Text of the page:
Why Does Custom Photography Cost So Much? Part I – The Time

    I know that many people (including myself, before I started treating my photography as a business and started investing in it) wonder, “Why does custom photography cost so much?”  “Why can I go to Sears, pay no session fee and get free sheets, but it costs me hundreds of dollars to go to xxx?” “Why would I pay $40 for a print that I can print myself for $1.99 at Walgreens?”

    I’ve been wrestling with my response to these kinds of questions.  How do I justify my pricing?  Should I?  I have also researched, started, stopped, changed, and researched some more my own pricing.  I’ve watched photographers change their pricing, change their packages, add this, delete that, and I’ve watched, trying to get a feel for what kind of pricing is enough to make my work worth my time (and hopefully make some sort of profit) without being so expensive that no one will visit me (because more than anything I love taking pictures!)  I won’t lie, it has been tough.  I’ve gone back and forth, run various promotions, and have spent many nights tossing and turning trying to come up with the “right” answer.  And the truth is, there probably isn’t a “right” answer.  For me I know it’s somewhere in between, because if I was on the other side, I’d want the disc.  But I also want my clients to get their portraits on lab-quality paper and not print them at a local retail store so they can really realize the beauty a professional lab brings.

    I’ve seen photographers that charge $50 for a session fee, I’ve seen those that charge thousands.  It depends on their location, their quality, demand for their services, their marketing, and how they end up making their money in the end.  Some charge a small session fee with huge minimum print orders, and they make their money that way.  Some charge higher session fees and give away all the photos on CD.  There is no wrong or right, only what works for the individual photographer. 

    I guess what it comes down to, in my opinion, is what I feel I offer, how I am different from your typical chain or mall photographers, and the investment that I make in my business to benefit my clients.  I can always take pictures, but what time am I willing to invest in my business and what do I need to charge to make it worthwhile for me?  How do I compete in my local market?  I believe I have an excellent reputation and I know I take good pictures.  So why is it so expensive, you ask?  Or maybe you are in the minority who doesn’t think that:)

    Well, let’s start from a time standpoint.  My sessions are normally 45-90 minutes.  Based on a session fee of xx dollars, that might look like a winning proposition in my favor to someone evaluating my pricing.  But do they realize the other time that goes into their session and their photos?

    • Time spent researching, choosing, purchasing supplies and props
    • Time spent prepping for their session
    • Travel time, if on location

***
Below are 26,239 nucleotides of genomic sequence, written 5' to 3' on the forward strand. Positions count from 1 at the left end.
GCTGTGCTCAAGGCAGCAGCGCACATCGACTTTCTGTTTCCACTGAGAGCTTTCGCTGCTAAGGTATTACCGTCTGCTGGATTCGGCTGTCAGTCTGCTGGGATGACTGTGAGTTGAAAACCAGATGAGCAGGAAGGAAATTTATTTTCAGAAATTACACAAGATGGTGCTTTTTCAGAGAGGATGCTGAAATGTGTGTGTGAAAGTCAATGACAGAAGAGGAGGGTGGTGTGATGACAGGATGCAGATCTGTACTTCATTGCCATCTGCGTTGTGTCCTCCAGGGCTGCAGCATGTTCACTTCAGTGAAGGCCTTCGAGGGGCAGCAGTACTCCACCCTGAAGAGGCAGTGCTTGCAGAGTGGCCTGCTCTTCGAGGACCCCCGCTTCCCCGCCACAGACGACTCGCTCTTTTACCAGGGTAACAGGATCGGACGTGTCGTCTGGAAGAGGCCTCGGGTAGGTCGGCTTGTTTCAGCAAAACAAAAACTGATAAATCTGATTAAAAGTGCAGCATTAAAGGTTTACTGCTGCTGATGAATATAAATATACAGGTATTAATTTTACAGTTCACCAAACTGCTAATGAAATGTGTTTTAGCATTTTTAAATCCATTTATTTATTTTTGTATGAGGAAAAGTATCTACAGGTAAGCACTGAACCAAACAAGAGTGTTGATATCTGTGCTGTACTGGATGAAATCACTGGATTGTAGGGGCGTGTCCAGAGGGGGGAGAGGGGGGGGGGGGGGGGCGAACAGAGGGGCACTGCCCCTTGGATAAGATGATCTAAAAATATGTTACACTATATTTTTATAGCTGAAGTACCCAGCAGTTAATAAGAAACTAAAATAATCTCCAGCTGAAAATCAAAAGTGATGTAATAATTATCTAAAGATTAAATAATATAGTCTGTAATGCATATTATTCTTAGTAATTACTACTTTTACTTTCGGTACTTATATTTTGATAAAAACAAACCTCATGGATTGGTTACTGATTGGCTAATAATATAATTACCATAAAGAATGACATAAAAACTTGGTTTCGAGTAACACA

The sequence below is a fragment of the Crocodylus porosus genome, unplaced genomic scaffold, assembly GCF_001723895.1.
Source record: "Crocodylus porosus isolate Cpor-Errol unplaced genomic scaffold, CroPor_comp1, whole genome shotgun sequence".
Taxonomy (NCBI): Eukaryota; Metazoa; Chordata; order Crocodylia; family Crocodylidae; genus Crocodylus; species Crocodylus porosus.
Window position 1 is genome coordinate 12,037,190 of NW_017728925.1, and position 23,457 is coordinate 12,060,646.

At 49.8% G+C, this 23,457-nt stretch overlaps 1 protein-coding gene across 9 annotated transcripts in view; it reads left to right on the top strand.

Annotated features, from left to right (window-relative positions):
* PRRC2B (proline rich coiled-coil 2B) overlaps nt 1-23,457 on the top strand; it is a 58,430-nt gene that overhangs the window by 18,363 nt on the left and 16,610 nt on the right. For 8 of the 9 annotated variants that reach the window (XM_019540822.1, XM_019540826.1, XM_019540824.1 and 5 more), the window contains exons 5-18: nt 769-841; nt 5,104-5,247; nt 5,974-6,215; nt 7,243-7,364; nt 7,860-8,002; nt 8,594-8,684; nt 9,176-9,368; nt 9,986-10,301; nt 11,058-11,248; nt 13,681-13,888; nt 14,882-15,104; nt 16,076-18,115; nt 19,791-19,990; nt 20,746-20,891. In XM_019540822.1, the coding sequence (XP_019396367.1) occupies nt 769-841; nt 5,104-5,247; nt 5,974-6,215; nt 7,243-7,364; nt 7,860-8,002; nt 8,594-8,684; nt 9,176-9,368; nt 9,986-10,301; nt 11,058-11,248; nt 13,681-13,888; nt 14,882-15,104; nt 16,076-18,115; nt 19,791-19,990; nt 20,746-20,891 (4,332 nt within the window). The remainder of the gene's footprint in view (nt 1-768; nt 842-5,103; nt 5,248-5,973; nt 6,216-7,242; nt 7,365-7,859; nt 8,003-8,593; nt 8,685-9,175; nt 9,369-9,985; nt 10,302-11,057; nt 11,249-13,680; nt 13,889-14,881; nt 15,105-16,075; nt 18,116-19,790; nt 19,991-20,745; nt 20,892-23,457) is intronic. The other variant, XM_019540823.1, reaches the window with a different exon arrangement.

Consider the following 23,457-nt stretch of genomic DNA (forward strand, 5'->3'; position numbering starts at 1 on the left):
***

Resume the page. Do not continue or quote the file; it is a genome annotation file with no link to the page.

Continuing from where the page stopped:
• The actual session itself
    • The post-session production**
    • Setting up a gallery to review
    • Taking orders
    • Preparing files for CD, if applicable
    • Preparing items for shipment and/or pickup
    • Etc, etc, etc.

    **Post-session editing takes up most of my time.   This is where I take good photos and make them great.  This is where at least 80% of my time is spent, sometimes up to a full day on one session.  Sorting through photos, choosing the best, editing, cropping, adding effects, removing flaws, correcting color tone, whitening teeth, removing stray hairs and lint off clothes, boogies off kid’s faces, putting out a sneak peek, offering alternate versions such as black and white, sepia, etc…. the perfectionist in me gets completely consumed by this part of the process.  But I honestly feel that is what produces the art-quality photographs that I offer.  Let me just add, the last time I went to a mall photographer I ordered $300 in prints and asked that one blemish on my face that happened to be there at the time, and was rather predominant, be edited out.  They assured me that the lab would take care of it.  I got my prints, and the blemish was there – and I didn’t want to show my prints of myself because of it. :(  I can honestly say my clients would NEVER have to worry about that!

    As for the session itself, I try – really try – to keep my sessions to my advertised time period (ie 45-60 minutes).  But the reality is, kids need a break, babies need a bottle, and sometimes the kids just need some time to get to know me before they get comfortable.  I do what it takes to create a session where everyone is comfortable and yes, even enjoys themselves if you can imagine that.  I think we all know that the discount stores don’t invest any more than the 20-30 minutes you are herded in and out of their studio.  Does that make a difference?  You bet.  Ask anyone who has had a session with me 😉

    As you can see, I invest a significant amount of time, care and passion into each session.  I would say an average of 8-10 hours, start to finish, in each session I do.  And I don’t see any way to cut corners there, either… that is what makes my work what it is.  That is what makes my portraits something you can proudly hang on your wall at a huge size, instead of filing them away on your computer.  So when you look at a session fee of $xxx, and look at the time spent, well, that’s just my time.   But there’s much, much more that goes into a successful photography business.

    Stay tuned for Part II where we look at some of the necessary items a custom photographer needs to have to deliver quality products and how that factors into the pricing.


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